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‘Go out there and make a difference’

Jaymee Shell, BSc 14, treats COVID-19 patients as a resident doctor
May 25, 2020
By Samia Aladas, BFA 96

“It’s really heart-warming to walk in the hospital and be greeted by this little parade of signs made by kids,” says Jaymee Shell, BSc 14.

What better way to boost the morale of doctors and nurses on the COVID-19 front lines than with messages of hope from children?

Just ask Jaymee Shell, BSc (exercise science) 14. The former Stingers hockey forward and assistant team captain is an internal medicine resident at Grand River Hospital in Kitchener, Ontario.

“It’s really heart-warming to walk in the hospital and be greeted by this little parade of signs made by kids,” says Shell, who went on to a master’s in biomechanics from McGill and a medical degree from McMaster after Concordia. “It just makes our work that much easier.”

Shell and other health-care professionals like her face the prospect of treating novel coronavirus patients for the foreseeable future. It’s a formidable task.

“Even after social distancing is relaxed and visiting and congregating is allowed, I’m not sure when I’ll be able to see my family. I’m at a higher risk of exposure and although the numbers in Canada suggest we’re doing a good job, that doesn’t mean we can stop the work. We have to keep going.”

‘I’m honouring my dad every day’

Jaymee Shell, BSc 14, graduated from McMaster University’s medical school in 2019. | Photo: Jay Parsons, Studio J Photography

Shell, who was awarded the Médaille du Lieutenant-gouverneur pour la jeunesse and the Provost's Medal for Outstanding Achievement in 2014 for her academic accomplishments and community involvement, is constantly inspired by her late father, fellow Concordian Mitchell Shell, BComm 82.

“My dad was my biggest supporter. He passed away last year and in our talks every morning before I’d go to work, he’d always end our conversations by telling me to go out there and make a difference. And I feel like that’s what he’s still telling me to do. I’m honouring him every day when I go to the hospital.”

When the virus began to accelerate last March, Shell was on an infectious disease rotation. “We were taking care of patients, keeping them stable and involving other services as needed.”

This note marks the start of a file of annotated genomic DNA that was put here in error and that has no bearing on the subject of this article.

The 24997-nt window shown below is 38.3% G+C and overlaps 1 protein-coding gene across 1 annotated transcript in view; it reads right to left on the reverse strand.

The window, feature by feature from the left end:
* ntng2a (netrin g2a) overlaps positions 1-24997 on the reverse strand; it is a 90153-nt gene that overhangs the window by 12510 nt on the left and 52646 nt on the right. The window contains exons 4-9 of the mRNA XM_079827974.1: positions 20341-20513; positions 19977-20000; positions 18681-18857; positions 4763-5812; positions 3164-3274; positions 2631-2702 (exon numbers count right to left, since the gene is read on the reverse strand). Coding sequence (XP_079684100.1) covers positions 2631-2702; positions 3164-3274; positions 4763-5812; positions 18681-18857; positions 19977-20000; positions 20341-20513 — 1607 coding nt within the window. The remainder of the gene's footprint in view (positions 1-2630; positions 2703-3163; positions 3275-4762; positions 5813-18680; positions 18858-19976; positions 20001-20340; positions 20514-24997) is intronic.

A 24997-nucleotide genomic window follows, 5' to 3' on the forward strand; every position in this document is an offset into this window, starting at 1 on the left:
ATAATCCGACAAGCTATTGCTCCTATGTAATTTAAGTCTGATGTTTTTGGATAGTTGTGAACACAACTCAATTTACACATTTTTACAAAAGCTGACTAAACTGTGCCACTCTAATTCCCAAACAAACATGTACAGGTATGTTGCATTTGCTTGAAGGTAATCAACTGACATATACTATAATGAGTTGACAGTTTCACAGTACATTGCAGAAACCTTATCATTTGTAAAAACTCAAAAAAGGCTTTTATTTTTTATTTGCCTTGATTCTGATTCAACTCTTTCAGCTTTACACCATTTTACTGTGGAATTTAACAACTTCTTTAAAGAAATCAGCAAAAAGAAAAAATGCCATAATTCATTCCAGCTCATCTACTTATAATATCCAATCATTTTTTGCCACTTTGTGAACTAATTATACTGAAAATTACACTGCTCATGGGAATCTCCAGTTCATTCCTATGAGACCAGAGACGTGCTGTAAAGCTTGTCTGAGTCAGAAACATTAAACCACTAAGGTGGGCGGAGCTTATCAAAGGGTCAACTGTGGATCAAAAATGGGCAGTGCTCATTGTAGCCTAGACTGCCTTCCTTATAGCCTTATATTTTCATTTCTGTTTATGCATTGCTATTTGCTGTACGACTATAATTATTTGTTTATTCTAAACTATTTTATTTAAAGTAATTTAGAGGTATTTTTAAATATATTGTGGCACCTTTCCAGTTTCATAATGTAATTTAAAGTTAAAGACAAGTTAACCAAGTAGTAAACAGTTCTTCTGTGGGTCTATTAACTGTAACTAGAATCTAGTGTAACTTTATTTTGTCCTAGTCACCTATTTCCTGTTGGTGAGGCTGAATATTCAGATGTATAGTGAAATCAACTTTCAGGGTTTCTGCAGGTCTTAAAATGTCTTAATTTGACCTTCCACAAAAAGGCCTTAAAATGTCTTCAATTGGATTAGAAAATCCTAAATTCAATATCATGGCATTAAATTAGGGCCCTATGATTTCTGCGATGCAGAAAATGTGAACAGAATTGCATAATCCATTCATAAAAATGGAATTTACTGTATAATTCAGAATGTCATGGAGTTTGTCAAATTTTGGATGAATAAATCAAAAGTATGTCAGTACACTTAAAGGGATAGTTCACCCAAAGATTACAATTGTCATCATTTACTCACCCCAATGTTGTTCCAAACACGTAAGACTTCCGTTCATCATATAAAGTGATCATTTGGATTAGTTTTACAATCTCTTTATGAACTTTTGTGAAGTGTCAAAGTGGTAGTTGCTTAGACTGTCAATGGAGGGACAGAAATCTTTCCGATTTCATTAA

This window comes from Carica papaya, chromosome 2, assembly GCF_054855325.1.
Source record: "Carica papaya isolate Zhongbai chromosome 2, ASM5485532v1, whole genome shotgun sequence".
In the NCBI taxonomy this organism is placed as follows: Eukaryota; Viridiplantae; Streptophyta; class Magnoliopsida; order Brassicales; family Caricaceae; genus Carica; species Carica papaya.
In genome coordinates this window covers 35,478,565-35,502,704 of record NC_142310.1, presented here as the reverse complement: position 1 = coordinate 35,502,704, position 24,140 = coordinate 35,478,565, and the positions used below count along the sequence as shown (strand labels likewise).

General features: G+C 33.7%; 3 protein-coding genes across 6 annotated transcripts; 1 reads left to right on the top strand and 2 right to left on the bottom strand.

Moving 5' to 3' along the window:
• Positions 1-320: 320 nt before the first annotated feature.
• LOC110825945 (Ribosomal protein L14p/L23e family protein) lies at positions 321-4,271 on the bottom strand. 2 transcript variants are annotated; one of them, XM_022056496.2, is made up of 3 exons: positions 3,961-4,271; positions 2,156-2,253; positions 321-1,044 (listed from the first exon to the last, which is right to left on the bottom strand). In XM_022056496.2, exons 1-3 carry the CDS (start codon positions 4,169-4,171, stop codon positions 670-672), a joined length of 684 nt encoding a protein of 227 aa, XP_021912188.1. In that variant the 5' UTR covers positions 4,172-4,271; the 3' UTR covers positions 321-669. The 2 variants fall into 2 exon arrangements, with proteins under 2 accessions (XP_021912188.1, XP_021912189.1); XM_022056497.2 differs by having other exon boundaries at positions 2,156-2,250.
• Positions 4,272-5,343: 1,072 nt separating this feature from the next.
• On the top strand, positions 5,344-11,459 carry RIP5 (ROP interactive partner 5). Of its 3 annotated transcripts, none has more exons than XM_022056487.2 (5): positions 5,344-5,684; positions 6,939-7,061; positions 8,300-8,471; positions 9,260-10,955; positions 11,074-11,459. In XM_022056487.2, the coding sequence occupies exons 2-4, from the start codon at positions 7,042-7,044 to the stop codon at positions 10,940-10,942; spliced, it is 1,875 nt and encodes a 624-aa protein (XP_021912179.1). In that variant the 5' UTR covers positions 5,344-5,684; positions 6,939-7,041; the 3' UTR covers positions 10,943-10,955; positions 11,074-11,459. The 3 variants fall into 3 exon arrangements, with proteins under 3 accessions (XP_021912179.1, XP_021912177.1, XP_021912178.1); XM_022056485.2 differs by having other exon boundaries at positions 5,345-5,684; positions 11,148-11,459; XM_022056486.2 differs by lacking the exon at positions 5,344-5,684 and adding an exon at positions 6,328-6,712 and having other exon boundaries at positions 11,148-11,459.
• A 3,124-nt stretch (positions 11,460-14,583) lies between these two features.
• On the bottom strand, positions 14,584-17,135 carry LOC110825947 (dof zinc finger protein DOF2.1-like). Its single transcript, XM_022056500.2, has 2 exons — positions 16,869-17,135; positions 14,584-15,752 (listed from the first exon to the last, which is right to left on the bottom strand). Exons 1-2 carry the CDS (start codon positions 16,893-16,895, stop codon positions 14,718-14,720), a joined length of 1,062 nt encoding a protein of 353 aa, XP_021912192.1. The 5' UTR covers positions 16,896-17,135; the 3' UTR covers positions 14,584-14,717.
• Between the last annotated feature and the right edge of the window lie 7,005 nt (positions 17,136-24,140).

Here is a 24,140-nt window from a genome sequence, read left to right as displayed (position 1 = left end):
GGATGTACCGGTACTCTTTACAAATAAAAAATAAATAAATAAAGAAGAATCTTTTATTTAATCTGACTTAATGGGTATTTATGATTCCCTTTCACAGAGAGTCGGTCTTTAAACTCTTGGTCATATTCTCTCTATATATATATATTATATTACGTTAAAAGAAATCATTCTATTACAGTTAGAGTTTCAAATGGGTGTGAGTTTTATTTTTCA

With a protective no-visitor policy under strict enforcement, Shell and her co-residents have helped patients communicate with family members on the outside and assisted with the handover of essential items like clothes, hearing aids and glasses.

The work has occasioned some moments of reflection.

“In a matter of weeks, this tiny virus that we can’t even see with our eyes has made its way around the world and back again,” she says. “It really shows how we live in a global society and are connected to people we don’t even know.”

Varsity resilience

After the current threat subsides, Shell sees a tremendous potential to transform health care with telemedical consults. For now, however, certain in-person exchanges stand out as memorable.

“A woman came in with respiratory symptoms and a fever. She had been social distancing but was afraid she had COVID and was blaming herself. We had a conversation about how we could best take care of her and I reassured her that she had done nothing wrong. She thanked me for connecting with her as a person, not just as a doctor.”

Shell regards her experience as a Concordia varsity athlete as decisive in her ability to surmount the particular challenges imposed by the COVID-19 pandemic.

“My time at Concordia was greatly shaped by being a Stingers hockey player. The values I learned — teamwork, determination, perseverance — definitely apply to my work now. It’s the urgency of a very important game that we can’t lose. All the hours put in training, sprinting up and down the field, skating around the ice non-stop. Being able to push through those obstacles has given me the mental fortitude to be able to do this work every day.”

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